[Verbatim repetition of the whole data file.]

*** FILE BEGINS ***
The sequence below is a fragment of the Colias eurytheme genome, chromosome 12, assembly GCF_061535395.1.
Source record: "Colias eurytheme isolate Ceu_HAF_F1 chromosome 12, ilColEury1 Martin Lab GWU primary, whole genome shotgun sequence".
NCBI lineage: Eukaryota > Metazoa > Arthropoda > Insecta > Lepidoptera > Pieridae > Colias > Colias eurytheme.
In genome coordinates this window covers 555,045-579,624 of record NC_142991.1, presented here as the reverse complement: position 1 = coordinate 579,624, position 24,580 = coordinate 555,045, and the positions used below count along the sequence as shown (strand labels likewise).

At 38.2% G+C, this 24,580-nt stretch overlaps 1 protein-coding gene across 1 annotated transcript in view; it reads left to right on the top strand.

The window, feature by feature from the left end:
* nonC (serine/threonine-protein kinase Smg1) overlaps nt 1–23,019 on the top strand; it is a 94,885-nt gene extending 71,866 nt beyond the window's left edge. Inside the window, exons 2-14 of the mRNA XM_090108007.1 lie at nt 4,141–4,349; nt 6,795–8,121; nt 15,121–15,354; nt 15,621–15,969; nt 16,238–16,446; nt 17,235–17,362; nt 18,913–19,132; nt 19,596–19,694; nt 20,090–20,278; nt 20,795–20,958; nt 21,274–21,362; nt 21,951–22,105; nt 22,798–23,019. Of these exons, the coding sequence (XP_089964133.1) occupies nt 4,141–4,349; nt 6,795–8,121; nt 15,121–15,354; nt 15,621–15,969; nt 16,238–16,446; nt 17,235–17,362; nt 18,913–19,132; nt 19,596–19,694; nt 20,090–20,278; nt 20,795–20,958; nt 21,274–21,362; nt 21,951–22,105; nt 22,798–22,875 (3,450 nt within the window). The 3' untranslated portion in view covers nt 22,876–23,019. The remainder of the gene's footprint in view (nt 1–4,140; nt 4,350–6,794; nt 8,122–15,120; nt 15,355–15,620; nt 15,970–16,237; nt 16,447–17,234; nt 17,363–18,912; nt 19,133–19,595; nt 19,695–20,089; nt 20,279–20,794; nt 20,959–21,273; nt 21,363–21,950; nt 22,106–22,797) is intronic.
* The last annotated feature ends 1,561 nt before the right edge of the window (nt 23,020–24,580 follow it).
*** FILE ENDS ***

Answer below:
The sequence below is a fragment of the Colias eurytheme genome, chromosome 12, assembly GCF_061535395.1.
Source record: "Colias eurytheme isolate Ceu_HAF_F1 chromosome 12, ilColEury1 Martin Lab GWU primary, whole genome shotgun sequence".
NCBI lineage: Eukaryota > Metazoa > Arthropoda > Insecta > Lepidoptera > Pieridae > Colias > Colias eurytheme.
In genome coordinates this window covers 555,045-579,624 of record NC_142991.1, presented here as the reverse complement: position 1 = coordinate 579,624, position 24,580 = coordinate 555,045, and the positions used below count along the sequence as shown (strand labels likewise).

At 38.2% G+C, this 24,580-nt stretch overlaps 1 protein-coding gene across 1 annotated transcript in view; it reads left to right on the top strand.

The window, feature by feature from the left end:
* nonC (serine/threonine-protein kinase Smg1) overlaps nt 1–23,019 on the top strand; it is a 94,885-nt gene extending 71,866 nt beyond the window's left edge. Inside the window, exons 2-14 of the mRNA XM_090108007.1 lie at nt 4,141–4,349; nt 6,795–8,121; nt 15,121–15,354; nt 15,621–15,969; nt 16,238–16,446; nt 17,235–17,362; nt 18,913–19,132; nt 19,596–19,694; nt 20,090–20,278; nt 20,795–20,958; nt 21,274–21,362; nt 21,951–22,105; nt 22,798–23,019. Of these exons, the coding sequence (XP_089964133.1) occupies nt 4,141–4,349; nt 6,795–8,121; nt 15,121–15,354; nt 15,621–15,969; nt 16,238–16,446; nt 17,235–17,362; nt 18,913–19,132; nt 19,596–19,694; nt 20,090–20,278; nt 20,795–20,958; nt 21,274–21,362; nt 21,951–22,105; nt 22,798–22,875 (3,450 nt within the window). The 3' untranslated portion in view covers nt 22,876–23,019. The remainder of the gene's footprint in view (nt 1–4,140; nt 4,350–6,794; nt 8,122–15,120; nt 15,355–15,620; nt 15,970–16,237; nt 16,447–17,234; nt 17,363–18,912; nt 19,133–19,595; nt 19,695–20,089; nt 20,279–20,794; nt 20,959–21,273; nt 21,363–21,950; nt 22,106–22,797) is intronic.
* The last annotated feature ends 1,561 nt before the right edge of the window (nt 23,020–24,580 follow it).